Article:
For college freshmen, the first few weeks of school are all about not making (and subsequently being stuck with during first-time-getting-wasted experiences) boring friends, learning which classes to complete assignments for and which classes to blow off, and, especially if you happen to be a freshman at Columbia this fall semester, not falling in with a 26-year-old woman interloper who poses as a bona fide Columbia student and makes friends by asking directly, "Will you be my friend? Puh-leaaaaaaaase??"
According to the Columbia Spectator, a 26-year-old woman named Briva Patel was arrested last Thursday for posing as a Columbia student and demonstrating an increasing penchant for creepiness particularly towards the class of 2016's female students. While staying (somewhere) on campus for the first two weeks of school and attending orientation events, Patel introduced herself as Rhea Sen, just an ordinary, confused freshman trying to make it in the wacky world of higher education (nb: sitcom potential is somewhere on par with Saved by the Bell: The College Years and the latter stages of Boy Meets World).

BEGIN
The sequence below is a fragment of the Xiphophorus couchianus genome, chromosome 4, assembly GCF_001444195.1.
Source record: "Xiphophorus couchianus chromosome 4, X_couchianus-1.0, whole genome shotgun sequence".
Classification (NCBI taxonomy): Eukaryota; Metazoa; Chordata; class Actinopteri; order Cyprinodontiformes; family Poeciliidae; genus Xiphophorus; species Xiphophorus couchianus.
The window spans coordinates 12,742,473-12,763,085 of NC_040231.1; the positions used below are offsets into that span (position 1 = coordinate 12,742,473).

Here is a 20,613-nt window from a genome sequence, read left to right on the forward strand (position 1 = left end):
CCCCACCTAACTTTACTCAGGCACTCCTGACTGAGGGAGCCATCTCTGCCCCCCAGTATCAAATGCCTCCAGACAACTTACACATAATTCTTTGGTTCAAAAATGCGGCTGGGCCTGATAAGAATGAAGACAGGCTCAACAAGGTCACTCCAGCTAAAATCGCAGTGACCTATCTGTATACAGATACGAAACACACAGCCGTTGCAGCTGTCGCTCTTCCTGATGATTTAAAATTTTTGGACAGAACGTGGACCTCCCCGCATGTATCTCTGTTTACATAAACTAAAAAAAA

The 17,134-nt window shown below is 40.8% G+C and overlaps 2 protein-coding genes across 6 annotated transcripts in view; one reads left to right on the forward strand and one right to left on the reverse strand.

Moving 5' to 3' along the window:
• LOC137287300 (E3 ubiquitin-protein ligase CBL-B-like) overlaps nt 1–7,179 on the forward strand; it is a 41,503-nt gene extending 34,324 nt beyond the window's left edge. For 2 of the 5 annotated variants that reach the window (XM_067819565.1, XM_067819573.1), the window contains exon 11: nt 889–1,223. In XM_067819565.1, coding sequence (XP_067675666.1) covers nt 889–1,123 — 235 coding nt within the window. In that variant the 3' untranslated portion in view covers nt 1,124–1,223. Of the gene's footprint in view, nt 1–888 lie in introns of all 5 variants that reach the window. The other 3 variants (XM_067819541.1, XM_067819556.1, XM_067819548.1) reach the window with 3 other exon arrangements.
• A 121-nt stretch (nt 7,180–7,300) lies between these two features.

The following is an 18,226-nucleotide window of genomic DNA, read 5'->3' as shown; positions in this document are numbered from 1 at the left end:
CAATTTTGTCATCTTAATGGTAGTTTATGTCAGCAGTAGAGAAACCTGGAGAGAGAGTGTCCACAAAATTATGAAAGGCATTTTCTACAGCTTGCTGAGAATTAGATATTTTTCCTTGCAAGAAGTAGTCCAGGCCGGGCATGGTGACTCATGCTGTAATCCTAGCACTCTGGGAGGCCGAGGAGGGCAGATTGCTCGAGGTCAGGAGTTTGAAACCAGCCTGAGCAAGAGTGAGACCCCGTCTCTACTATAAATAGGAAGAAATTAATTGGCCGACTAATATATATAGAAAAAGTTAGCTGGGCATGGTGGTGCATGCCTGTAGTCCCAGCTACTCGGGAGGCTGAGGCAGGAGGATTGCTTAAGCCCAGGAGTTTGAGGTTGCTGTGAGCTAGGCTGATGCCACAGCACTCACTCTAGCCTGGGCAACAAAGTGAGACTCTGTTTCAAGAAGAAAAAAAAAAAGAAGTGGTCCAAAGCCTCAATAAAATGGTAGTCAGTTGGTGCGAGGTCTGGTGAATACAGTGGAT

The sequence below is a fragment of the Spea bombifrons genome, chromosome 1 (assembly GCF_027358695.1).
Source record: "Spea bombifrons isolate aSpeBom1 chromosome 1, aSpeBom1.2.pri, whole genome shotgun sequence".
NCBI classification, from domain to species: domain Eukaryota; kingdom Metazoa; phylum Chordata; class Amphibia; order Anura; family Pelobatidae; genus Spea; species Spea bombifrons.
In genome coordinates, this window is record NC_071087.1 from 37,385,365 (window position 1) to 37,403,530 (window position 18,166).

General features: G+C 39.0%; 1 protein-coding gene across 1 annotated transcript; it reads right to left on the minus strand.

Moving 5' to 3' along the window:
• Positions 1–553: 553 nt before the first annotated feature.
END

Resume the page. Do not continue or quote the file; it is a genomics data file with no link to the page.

Actual Columbia students grew suspicious of Patel when she said things that made it clear she didn't live in a certain dorm (her supposed dorm number didn't match her hall's room numbering system), and failed to produce her student ID at crucial, "Where are your papers?" moments that characterize living on a college campus. When Patel was approached by an International Student Orientation Program leader, she begged off accepting immediate help with orientation registration, telling the helpful student, "That's really nice, but I don't want to cause any trouble." During a particularly unsettling episode, Patel convinced two fellow students who were taking the subway to an end-of-orientation fete at the Bronx Zoo that she had it on special instructions from another student that they should get off the subway and take the bus. After a bit of aimless meandering, a police officer directed the young women to get back on the subway. The students who'd followed Patel were understandably freaked out after news of her arrest.
College impostors aren't a new phenomenon, but they're always so much less driven and enterprising in real life than in, say, some billionaire's memoir about bootstraps, bootstraps, elbow grease and spit shine. Orientation leaders eventually confronted Patel, but she was reluctant to gtfo, that is until a confrontation that fittingly took place outside a Literature Humanities class, and subsequently with Public Safety. Though Patel certainly was creepy, none of the students who interacted with her thought she was dangerous — just socially awkward.